Miami Herald: As a rule, presidents should have wide latitude in appointments for high office. When questions arise, the nominee deserves the benefit of the doubt -- absent an egregious transgression. John Bolton's well-known disdain for the United Nations doesn't by itself disqualify him for the job of U.S. ambassador. But his ideological zeal, demonstrated by his dismaying record of carving the facts to fit narrow political goals, make him a singularly poor choice for this important position.
Bolton's selection apparently was intended to send a message about the need for U.N. reform. We see nothing wrong with that. Previous U.S. ambassadors such as Jeane J. Kirkpatrick and the late Pat Moynihan had little tolerance for the endless buck-passing and insufferable gasbaggery that often characterizes U.N. diplomacy.
Secretary-General Kofi Annan himself has acknowledged the United Nations' woeful shortcomings, especially in the realm of human rights.
But what the United States needs above all at the United Nations today is a persuasive voice in support of U.S. policy, someone who can sway doubters by force of argument and reason. Given the erroneous "intelligence" used by then-Secretary of State Colin Powell in an address to the United Nations to justify the U.S. war in Iraq, U.S. credibility has deep fissures that need repair, not more drilling.
To judge from his confirmation hearing before the Senate Foreign Relations Committee, however, Bolton is the wrong choice. How can he persuade other nations that U.S. intelligence on, say, nuclear weapons in Iran or North Korea is on the level when he has been credibly accused of bullying subordinates and colleagues in the U.S. intelligence community whose information didn't agree with his preconceived views?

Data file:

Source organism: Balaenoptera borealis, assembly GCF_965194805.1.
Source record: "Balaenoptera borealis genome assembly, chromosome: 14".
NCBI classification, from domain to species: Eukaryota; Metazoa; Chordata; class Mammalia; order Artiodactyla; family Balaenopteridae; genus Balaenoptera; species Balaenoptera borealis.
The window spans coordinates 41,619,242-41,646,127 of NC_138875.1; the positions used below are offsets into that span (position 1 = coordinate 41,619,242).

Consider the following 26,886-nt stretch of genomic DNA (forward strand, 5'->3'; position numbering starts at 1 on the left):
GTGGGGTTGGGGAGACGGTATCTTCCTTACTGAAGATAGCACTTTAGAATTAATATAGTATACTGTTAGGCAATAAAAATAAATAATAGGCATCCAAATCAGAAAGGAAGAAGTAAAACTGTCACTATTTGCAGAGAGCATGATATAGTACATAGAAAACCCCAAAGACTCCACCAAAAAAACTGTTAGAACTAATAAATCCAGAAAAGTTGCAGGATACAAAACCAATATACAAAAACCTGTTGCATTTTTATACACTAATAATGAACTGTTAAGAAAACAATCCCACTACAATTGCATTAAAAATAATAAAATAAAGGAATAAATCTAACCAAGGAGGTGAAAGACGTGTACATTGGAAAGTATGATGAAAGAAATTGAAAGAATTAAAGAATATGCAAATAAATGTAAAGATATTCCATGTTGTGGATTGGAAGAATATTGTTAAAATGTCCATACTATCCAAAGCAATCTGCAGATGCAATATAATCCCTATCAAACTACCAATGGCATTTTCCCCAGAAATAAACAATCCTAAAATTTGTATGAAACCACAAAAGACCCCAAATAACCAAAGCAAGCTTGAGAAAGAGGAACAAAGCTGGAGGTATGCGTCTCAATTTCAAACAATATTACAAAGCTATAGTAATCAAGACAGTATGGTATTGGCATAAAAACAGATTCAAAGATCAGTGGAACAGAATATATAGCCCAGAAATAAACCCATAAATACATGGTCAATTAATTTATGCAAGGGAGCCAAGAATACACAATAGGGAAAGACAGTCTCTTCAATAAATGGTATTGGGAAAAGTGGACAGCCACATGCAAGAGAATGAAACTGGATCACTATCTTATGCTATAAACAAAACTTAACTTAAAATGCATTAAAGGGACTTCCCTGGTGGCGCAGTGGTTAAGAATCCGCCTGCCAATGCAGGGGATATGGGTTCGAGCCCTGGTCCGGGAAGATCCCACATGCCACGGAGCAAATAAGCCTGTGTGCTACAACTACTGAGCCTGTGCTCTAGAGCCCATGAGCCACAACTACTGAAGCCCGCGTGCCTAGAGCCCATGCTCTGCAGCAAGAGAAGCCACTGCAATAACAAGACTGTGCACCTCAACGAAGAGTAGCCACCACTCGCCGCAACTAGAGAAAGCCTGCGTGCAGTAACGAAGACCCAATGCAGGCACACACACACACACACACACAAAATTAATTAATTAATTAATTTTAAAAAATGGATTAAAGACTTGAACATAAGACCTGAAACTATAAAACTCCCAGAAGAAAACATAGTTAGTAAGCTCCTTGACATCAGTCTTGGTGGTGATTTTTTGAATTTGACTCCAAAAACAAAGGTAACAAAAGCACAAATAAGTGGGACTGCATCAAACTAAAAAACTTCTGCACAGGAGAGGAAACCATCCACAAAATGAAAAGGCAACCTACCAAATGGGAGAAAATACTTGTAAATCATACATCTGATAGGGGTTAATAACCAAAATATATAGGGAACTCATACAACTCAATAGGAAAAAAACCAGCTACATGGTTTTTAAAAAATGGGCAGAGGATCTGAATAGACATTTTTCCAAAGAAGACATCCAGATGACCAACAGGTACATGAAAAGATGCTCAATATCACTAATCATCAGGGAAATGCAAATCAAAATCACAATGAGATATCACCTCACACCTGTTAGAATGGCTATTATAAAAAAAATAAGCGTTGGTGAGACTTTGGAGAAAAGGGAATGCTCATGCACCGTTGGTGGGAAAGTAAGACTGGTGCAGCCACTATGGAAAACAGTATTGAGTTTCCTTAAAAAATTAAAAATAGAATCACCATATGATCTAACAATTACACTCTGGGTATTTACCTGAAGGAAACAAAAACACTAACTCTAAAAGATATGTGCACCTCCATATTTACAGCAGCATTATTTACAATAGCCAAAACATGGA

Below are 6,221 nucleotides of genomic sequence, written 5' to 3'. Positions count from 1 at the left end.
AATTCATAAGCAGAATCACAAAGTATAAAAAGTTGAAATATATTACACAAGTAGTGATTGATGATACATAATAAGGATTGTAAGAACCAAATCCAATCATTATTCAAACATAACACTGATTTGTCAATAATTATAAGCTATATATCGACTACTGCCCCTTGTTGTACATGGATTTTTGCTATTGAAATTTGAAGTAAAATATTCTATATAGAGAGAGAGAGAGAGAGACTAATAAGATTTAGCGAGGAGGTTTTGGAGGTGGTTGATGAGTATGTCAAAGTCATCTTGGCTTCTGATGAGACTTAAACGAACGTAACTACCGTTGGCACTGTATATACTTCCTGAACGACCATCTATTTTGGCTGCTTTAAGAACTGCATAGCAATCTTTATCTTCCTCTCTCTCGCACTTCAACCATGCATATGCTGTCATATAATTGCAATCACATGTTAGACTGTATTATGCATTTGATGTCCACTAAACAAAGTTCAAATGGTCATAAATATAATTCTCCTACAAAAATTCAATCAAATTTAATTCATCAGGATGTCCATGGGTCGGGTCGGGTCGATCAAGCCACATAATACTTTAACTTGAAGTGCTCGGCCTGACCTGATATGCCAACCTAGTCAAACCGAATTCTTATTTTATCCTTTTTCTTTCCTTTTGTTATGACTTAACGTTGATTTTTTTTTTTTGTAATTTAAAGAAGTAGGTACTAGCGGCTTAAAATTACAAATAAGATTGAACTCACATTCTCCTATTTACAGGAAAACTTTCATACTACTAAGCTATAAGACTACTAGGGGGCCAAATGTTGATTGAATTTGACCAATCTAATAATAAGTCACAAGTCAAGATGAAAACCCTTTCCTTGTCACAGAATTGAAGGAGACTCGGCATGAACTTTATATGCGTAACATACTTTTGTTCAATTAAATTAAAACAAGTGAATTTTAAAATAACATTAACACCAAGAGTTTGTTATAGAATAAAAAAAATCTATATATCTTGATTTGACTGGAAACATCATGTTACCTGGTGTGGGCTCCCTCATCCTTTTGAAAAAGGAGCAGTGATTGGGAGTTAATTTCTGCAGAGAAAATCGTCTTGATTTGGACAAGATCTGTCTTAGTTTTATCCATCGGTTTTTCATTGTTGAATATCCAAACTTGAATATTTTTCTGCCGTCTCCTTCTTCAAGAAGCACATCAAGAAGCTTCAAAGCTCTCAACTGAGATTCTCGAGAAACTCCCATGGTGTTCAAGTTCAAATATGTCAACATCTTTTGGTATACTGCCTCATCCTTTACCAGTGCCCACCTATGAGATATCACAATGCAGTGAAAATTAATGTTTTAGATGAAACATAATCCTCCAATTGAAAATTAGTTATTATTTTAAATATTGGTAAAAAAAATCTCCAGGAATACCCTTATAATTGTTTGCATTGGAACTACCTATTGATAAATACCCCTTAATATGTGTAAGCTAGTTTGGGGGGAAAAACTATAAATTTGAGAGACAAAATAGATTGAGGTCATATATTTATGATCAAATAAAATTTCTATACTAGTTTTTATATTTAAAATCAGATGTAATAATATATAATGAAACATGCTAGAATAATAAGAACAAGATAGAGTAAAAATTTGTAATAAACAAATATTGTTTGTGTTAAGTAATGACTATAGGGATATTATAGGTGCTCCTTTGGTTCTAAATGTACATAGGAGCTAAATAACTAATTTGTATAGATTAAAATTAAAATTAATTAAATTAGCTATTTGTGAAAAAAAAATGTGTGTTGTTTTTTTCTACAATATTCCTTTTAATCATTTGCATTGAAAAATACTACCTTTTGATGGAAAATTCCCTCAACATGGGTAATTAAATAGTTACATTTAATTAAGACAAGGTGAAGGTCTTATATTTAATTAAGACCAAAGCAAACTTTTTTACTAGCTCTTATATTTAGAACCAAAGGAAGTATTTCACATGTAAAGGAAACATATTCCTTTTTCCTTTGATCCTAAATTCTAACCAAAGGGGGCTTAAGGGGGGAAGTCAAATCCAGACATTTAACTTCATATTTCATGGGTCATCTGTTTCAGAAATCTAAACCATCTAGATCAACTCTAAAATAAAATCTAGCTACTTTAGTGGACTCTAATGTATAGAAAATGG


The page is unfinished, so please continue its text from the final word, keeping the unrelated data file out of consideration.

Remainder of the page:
Bolton denies that he was attempting to twist the facts to suit his agenda, but his denials aren't persuasive. Furthermore, his feuds with others in the CIA and the State Department show little hope of his being able to carry out the improvement in international cooperation that President Bush and Secretary of State Condoleezza Rice have promised during the president's second term.
As far back as the Cuban missile crisis in 1962, when Ambassador Adlai Stevenson shamed his Soviet counterpart by showing pictures of missile sites in Cuba whose existence the Russians had denied, good intelligence has been a way to promote U.S. national interests. The proper use of good intelligence can show the world that U.S. policy is based on facts, not fiction.
In the war over ideas -- where the General Assembly and Security Council are the battlefields -- credibility is a potent weapon. John Bolton isn't the man who can wield that weapon effectively.